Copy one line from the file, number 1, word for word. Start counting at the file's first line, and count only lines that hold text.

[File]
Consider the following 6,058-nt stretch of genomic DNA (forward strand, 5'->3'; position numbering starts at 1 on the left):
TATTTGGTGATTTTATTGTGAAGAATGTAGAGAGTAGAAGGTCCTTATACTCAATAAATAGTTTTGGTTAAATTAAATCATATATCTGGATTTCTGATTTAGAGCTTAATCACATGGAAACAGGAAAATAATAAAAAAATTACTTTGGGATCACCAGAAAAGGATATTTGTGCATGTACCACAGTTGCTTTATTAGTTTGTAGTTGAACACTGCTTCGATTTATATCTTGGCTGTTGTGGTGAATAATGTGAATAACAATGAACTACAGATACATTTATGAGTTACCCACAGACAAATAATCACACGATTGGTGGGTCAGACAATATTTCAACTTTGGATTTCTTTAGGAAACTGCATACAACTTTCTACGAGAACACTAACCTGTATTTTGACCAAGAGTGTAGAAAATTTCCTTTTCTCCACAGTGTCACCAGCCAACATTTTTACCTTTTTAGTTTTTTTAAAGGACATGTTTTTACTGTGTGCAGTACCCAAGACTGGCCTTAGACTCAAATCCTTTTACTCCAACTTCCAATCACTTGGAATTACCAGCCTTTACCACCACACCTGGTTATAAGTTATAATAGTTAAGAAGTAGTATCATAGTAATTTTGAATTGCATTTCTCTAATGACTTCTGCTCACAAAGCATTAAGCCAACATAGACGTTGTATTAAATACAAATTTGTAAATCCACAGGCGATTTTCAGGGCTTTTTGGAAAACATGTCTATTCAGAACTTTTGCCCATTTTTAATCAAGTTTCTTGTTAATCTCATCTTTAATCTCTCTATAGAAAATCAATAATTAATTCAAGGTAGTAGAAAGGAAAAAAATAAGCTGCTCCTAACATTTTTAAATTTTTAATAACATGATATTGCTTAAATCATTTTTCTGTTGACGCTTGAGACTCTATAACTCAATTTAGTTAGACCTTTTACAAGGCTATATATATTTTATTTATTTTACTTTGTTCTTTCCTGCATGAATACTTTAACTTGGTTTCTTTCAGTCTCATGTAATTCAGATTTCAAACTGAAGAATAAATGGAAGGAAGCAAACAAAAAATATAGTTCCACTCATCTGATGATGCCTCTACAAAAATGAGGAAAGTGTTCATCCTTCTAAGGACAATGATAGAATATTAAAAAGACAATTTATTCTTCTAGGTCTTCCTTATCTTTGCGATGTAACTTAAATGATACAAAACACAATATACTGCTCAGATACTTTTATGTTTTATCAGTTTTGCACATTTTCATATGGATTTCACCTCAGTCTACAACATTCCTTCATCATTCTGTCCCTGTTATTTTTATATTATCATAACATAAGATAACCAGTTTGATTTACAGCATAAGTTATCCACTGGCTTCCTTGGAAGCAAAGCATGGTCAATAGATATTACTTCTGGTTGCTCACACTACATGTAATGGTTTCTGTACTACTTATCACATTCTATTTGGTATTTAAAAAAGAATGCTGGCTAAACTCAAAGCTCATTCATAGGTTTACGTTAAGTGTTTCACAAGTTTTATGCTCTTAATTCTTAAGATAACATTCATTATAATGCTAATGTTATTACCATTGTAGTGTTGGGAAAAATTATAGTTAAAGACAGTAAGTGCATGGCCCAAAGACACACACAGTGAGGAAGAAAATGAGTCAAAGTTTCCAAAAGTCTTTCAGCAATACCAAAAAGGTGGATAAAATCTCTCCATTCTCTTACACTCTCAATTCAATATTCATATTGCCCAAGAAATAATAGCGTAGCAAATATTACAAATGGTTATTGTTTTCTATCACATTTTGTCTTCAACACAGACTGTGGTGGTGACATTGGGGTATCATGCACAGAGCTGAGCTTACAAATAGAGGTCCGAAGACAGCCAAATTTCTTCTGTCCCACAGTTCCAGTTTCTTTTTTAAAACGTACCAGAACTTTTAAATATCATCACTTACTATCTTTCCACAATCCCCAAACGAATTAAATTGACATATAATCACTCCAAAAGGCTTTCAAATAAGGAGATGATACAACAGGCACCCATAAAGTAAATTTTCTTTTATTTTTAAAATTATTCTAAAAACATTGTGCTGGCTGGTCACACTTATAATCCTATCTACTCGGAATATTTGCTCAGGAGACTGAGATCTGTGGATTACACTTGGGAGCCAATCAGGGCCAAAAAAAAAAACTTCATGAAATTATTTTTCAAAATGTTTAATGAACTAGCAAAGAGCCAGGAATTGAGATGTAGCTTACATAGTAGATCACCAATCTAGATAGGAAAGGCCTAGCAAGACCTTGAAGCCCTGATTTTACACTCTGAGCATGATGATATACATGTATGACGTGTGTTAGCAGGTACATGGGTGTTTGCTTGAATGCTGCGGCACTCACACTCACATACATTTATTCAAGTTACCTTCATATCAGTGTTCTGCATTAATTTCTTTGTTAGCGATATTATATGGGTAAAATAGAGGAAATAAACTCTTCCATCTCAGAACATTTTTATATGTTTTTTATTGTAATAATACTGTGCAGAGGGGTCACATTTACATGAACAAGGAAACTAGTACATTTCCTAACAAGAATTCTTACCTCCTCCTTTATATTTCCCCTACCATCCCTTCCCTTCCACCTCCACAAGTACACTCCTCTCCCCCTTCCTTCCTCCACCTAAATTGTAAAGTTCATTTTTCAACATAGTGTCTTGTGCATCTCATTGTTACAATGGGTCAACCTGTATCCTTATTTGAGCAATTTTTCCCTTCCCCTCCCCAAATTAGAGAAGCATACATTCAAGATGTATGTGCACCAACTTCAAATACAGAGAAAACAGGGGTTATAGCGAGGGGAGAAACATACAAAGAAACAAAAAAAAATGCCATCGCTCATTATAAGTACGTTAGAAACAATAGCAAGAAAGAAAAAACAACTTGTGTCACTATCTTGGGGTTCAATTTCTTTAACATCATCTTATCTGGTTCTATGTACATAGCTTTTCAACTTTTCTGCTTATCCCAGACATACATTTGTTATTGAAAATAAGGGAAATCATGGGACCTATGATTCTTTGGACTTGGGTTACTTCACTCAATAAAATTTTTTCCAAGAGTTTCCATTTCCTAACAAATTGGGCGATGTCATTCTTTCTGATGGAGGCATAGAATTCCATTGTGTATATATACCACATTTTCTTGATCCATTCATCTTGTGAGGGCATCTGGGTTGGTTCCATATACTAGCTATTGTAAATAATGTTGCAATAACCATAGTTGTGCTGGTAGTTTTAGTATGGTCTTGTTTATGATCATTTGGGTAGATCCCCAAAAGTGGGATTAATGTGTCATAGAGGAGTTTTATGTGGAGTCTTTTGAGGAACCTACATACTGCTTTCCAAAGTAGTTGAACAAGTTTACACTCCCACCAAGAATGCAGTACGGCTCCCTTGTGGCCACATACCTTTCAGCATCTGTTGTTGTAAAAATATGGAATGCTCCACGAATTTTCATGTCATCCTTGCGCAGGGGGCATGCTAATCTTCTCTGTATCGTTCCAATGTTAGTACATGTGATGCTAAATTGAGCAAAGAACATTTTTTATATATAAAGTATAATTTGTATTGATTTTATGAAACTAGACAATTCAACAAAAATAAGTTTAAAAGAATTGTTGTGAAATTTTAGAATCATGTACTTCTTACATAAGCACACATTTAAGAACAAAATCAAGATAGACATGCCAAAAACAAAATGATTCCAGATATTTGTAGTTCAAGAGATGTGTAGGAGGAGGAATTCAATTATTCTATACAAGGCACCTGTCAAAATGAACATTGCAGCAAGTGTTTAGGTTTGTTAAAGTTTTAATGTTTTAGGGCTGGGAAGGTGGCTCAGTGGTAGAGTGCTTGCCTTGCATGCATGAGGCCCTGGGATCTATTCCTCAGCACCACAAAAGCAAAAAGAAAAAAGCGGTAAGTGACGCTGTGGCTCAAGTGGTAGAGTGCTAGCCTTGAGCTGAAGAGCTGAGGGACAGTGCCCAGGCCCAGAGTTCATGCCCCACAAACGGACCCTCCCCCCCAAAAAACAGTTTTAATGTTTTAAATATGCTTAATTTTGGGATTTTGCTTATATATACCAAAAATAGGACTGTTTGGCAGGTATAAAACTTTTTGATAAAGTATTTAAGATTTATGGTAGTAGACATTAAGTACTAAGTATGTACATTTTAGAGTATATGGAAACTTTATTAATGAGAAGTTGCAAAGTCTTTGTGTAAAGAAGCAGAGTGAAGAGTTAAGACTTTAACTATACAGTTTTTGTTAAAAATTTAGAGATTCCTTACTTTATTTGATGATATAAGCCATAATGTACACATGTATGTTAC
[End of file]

Consider the following 6,058-nt stretch of genomic DNA (forward strand, 5'->3'; position numbering starts at 1 on the left):